Writing an effective fundraising letter for your organisation
You might also like...
Don't miss another post, sign up to our weekly newsletter
Thank you for subscribing, you're on the list for the next edition!
An effective fundraising letter is a crucial part of your organisation’s success. But approaching this task without the proper knowledge is a sure-fire way to watch your donor list dwindle. How you express your message, your layout, having a sense of urgency, as well as your ability to make replying easy all play a substantial role in the effectiveness of your fundraising letter.
Want to know how you can make your fundraising letters even better? Here are some tips…
We all love hearing stories that we can connect with and inspire us. And your letter should do just that. Choose a person or group of people who have played a role in making your organisation a better place and tell their story. You want the reader to feel a connection with them, what they do and what they’ve achieved. Statistics can help, but there should be a balancing act between that and the story that ‘s being told. Instead of engaging the reader’s analytical mind you should engage with them on an emotional level. People will donate based on how they feel, so make sure they remember you for all of the right reasons.
Your goal is to communicate your message simply and effectively. You can achieve this by using simple, straightforward language. Use words that trigger emotions in the reader as well as short sentences; repeat and underline important words and phrases that you want readers to really take in. Remember that it is quite likely your letter will be skimmed and not read so plan it accordingly. This means leaving lots of white space in the letter. Use short paragraphs, bullet points, and subheadings to break up the text and make it easier to read. People should be able to scan and get the gist of your letter within seconds.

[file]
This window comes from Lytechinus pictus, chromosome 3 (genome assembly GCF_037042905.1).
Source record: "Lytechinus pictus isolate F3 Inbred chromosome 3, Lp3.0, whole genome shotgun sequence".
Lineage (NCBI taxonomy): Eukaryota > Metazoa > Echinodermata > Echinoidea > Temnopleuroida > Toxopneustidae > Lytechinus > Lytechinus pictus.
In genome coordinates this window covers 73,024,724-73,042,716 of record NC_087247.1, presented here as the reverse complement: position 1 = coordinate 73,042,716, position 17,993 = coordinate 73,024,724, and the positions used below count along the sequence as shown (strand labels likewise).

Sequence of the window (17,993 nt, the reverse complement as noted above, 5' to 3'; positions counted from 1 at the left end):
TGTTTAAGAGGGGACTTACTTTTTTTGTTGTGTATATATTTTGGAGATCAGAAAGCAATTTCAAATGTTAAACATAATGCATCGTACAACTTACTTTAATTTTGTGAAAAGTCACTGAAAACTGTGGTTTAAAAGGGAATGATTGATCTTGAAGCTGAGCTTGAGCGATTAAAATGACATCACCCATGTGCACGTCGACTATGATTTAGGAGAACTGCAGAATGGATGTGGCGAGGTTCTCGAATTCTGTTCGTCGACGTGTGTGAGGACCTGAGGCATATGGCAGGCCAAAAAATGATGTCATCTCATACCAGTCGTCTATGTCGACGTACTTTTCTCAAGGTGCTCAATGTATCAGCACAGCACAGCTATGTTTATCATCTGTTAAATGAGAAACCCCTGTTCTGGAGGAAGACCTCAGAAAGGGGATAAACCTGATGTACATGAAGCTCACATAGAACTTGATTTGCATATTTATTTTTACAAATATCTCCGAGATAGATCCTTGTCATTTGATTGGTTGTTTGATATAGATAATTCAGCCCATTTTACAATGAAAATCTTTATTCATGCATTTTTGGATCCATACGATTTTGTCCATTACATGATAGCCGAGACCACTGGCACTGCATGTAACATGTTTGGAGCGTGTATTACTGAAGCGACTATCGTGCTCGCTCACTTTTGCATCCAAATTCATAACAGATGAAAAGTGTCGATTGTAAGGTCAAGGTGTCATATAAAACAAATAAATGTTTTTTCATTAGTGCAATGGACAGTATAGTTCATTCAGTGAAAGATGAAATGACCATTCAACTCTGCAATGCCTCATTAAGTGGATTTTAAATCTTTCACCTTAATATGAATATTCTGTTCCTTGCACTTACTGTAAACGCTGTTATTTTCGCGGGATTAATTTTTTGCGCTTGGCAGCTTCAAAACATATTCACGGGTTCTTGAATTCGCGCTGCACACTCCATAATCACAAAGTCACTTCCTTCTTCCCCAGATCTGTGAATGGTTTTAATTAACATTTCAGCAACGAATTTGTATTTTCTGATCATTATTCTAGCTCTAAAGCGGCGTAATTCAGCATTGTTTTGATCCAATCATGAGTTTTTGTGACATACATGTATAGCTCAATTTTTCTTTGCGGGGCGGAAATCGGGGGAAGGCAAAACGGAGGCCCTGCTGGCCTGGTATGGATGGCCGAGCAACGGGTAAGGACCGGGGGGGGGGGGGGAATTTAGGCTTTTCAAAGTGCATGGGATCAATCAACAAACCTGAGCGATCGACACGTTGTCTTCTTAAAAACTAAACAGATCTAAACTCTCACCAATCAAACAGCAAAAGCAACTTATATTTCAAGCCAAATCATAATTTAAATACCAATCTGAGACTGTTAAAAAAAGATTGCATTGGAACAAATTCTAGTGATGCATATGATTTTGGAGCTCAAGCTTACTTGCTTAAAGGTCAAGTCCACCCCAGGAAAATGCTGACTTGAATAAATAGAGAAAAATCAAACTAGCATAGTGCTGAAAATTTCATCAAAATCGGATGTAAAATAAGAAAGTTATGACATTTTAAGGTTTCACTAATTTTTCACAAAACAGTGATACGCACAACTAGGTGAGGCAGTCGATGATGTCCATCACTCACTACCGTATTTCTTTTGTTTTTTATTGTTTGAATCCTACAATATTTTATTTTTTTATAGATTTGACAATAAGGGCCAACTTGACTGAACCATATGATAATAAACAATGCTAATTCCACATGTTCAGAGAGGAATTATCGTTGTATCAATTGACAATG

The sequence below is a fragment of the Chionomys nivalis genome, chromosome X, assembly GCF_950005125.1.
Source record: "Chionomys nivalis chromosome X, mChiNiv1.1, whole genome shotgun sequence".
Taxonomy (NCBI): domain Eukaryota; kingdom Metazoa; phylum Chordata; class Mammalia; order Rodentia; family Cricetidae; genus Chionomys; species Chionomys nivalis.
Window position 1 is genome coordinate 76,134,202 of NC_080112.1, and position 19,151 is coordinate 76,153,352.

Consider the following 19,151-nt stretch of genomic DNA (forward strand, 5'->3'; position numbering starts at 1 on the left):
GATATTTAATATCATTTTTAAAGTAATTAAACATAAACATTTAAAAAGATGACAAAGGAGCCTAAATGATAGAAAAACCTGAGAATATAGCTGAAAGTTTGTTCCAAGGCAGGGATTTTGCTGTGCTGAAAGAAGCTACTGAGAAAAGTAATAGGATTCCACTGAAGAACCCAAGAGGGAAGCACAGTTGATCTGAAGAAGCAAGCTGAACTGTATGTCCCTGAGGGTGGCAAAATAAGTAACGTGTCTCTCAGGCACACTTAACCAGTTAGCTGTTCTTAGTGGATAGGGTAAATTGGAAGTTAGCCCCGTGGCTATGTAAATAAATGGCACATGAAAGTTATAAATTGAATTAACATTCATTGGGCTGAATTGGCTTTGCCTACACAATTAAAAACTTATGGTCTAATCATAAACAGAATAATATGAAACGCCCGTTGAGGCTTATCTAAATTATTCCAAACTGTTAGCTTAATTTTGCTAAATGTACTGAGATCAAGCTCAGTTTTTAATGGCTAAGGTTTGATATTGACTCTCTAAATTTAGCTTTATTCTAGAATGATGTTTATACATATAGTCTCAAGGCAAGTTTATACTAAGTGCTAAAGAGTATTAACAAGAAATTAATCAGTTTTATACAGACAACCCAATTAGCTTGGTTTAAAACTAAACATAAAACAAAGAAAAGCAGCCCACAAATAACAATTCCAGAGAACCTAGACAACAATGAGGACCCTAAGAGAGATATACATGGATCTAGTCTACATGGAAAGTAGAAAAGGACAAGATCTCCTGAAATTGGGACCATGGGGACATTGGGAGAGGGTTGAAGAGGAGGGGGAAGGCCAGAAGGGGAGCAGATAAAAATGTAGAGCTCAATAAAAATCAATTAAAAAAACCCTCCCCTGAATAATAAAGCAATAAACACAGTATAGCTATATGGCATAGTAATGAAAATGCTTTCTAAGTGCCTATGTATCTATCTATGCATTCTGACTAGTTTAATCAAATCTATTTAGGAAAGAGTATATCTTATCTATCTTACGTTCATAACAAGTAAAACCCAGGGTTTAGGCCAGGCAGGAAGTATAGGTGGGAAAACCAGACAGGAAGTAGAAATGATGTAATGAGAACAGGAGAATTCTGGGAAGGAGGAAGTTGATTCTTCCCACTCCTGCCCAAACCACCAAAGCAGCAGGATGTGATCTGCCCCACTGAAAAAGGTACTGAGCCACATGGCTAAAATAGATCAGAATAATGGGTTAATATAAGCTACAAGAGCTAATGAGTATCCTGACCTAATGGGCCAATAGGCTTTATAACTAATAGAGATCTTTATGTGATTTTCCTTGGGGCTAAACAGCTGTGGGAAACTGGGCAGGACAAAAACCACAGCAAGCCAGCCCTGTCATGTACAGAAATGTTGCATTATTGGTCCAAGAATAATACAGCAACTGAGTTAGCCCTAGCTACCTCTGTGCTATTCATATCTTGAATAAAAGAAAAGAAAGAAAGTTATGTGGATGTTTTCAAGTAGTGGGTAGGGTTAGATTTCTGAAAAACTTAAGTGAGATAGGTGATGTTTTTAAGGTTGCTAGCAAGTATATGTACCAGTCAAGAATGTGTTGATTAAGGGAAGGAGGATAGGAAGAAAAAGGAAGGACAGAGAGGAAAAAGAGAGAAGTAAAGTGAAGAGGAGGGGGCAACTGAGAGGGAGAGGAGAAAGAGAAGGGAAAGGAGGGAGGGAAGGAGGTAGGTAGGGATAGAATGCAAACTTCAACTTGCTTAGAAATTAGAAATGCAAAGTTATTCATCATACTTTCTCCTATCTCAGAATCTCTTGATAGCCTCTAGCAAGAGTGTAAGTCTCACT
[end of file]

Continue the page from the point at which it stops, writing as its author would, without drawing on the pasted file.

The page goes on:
Make your fundraising letter a call to action. Impart to the reader the importance of donating right away – a good way to do this is to include to mention a budget period or upcoming holiday. Tell your readers what their gift will do if given now so they can imagine the concrete effects of their donation helping someone. They may be “on the fence” or thinking about donating “someday” and this is the chance to motivate them by explaining the benefit of donating right away.
Now that you have all the important elements for success, it’s time to start writing your letter. If you’re working for a small charity, you may not have a team dedicated to the creative work that comes with fundraising. So, if you’re looking for some help there are plenty of agencies and freelance writers who can assist you along the way. Take a look at agencies such as GOOD and Door22 who work specifically with charitable organisations. Or, if you’d rather work with a freelancer CharityComms has a freelance directory full of people who have been recommended by other not-for-profit organisations. And PeoplePerHour has a section with freelance workers with charity sector experience who you can get in touch with at the click of a button.
Writing a fundraising letter is key to a successful campaign. But if it is to be an effective way of raising donations and awareness, then it should contain a number of crucial elements. Hopefully, this guide has put you on the path to creating a great letter that will inspire people to support your organisation! BUt if you think we’ve missed anything, share them in the comments below.